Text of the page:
Hopkins County stew. In Northeast Texas, there’s a county called Hopkins that is famous for its stew.
The tradition of making Hopkins County Stew harkens back to the late 1800s, when at the end of the school year people would bring vegetables such as corn, tomatoes, and potatoes, along with meats such as squirrel or chicken, and then throw everything into a large cast-iron pot hanging over a fire. Around this same time, commercial chili powder became popular in Texas and the stew makers soon started shaking this piquant spice blend into the pot. White chicken poblano chili. When I was working in Midtown Manhattan at a magazine, I used to visit a small Mexican joint for lunch.
The food was good for a quick meal but it was decidedly not Tex-Mex, as it specialized in burritos and served two chilis that were both made with beans. The beef one was the usual ground meat, kidney bean, and tomato affair that people in the Northeast like to pass off as chili. Mitch's Chili. Mitch's Black Bean & Sausage Chili Mitch's Tavern in Raleigh already is well- known for its great vegetarian chili, and Mitch's recently added this black bean and sausage version to his menu.
Students, faculty and anyone who's just plain hungry are eager to linger over a bowl inside Mitch's dark wood interior - the perfect Fall chili spot. Easy - Serves 6-8 1 pound dry black beans 2 pounds roma tomatoes 3 tablespoons vegetable oil, divided 1 ½ pounds fresh mild or sweet Italian Sausage 1 small yellow onion, diced 7 garlic cloves, minced 1 16-ounce can crushed tomatoes 3 jalapeno peppers, seeded and minced 2 tablespoons chili powder 2 tablespoons cumin 2 teaspoons salt 1 tablespoon freshly ground black pepper 1 cup beef broth 3 tablespoons chopped cilantro leaves 2 tablespoons chopped fresh basil Sift through black beans to find any stones. Texas turkey chili. Buttermilk potato soup with bacon and roasted jalapeno. My grandma calls me her good cook.
Green chile chowder. Turkey enchilada verde soup. Three weeks ago on a Friday, I found myself back in Texas so I could give my talk at the University of Texas at Arlington.
It went well and the students seemed to enjoy the subject matter—though who doesn’t enjoy talking about cheese enchiladas, old friends, grandparents and recipes? In any case, because I’d been a nervous wreck leading up to the talk, I hadn’t spent much time focusing on anything else that was going on in the world. So imagine my surprise when I woke up on Saturday to the news that a big storm was heading to New York City. The reports coming from the East Coast were full of panic and fear—I began to worry.
Tex-Mex chicken and dumplings recipe. Is there a cuter word in the English language than dumpling?
Nope, I didn’t think so. And when you pair it with chicken to make chicken and dumplings, you have one of my favorite belly-filling, spirit-warming, cold-weather dishes. As befits a homesick Texan, I spend chunks of time thinking of places I’d like to visit when I’m at home. My latest obsession is taking road trips on many of the state’s two-lane highways, motoring through some of the smaller towns that you wouldn’t normally see if you stayed on the interstates. One of the best things about these towns is that they usually have a café that specializes in classic Texan cooking. Pozole Rojo, Red Posole Recipe. 1 Fill a large 10-12 quart stockpot with 5 quarts of water.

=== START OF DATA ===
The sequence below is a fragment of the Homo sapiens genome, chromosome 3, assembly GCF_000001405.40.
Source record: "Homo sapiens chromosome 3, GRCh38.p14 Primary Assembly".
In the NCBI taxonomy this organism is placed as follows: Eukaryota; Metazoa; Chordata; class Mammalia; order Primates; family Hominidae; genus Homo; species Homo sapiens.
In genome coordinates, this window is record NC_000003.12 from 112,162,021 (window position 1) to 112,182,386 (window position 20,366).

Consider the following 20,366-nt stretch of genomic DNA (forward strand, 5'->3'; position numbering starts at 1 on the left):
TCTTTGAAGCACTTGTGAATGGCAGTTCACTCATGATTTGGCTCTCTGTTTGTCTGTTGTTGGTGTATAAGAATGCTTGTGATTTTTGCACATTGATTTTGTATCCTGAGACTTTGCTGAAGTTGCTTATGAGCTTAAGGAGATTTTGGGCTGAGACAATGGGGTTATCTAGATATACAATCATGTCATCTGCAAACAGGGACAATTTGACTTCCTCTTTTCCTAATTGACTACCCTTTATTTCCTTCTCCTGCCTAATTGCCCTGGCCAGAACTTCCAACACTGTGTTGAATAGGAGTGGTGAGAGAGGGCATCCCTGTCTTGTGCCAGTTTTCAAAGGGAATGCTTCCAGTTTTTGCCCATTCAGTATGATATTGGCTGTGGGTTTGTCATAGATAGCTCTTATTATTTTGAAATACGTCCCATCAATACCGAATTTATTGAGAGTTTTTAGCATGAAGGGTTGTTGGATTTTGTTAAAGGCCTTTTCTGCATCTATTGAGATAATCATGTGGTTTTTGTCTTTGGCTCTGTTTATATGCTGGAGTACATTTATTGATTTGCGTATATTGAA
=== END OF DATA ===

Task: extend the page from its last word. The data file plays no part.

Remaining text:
Set on heat to bring to a boil while you proceed with the next steps. 2 Remove and discard the stems, seeds, and large veins from the chili pods. Heat a cast iron pan on medium high and lightly roast the chili pods for a couple minutes, until they begin to soften. Do not let them burn. While the chilies are heating, bring a medium pot with 3 cups of water to a boil. 3 Heat a tablespoon or two of olive oil (enough to coat the bottom of the pan) in a large sauté pan on medium high heat. 4 Once the meat has browned, transfer it to the large stockpot of boiling water. 5 Prepare the red sauce by puréeing in a blender the chilies, 2 1/2 cups or so of their soaking liquid, a teaspoon of salt, and 4 cloves of garlic. 6 Add the red chili sauce to the pot with the pork and hominy. Chicken posole verde. The other day I went to the store to buy some collard greens, but the store was sold out.
Chipotle Turkey Pozole, Chipotle Turkey Posole Recipe. Every Thanksgiving, after our grand roast turkey dinner, we fill up a huge stock pot with the turkey carcass and water, and make several quarts of turkey stock for soup.
Usually turkey soup is a pretty standard affair, but if you are looking for a soup that might pack a little more punch, I recommend this pozole. It’s made with turkey stock, leftover turkey, a little tomato, lots of hominy, and seasoned with smokey chipotle chile peppers in adobo. I’ve written about pozole before. It’s hard to resist this soup, essentially “taco night” in a bowl (but not as messy!). Perfect for a crowd, which can be useful if your family is like mine—lots of siblings and friends who like to stick around because they know the food is good. Happy Thanksgiving! P.S. You can prepare the toppings while the soup simmers to save prep time. Ingredients Toppings Method 1 Heat olive oil on medium high heat in a large (12 quart) stockpot. 2 Add the tomatoes and cooked turkey meat to the pot, stirring to combine.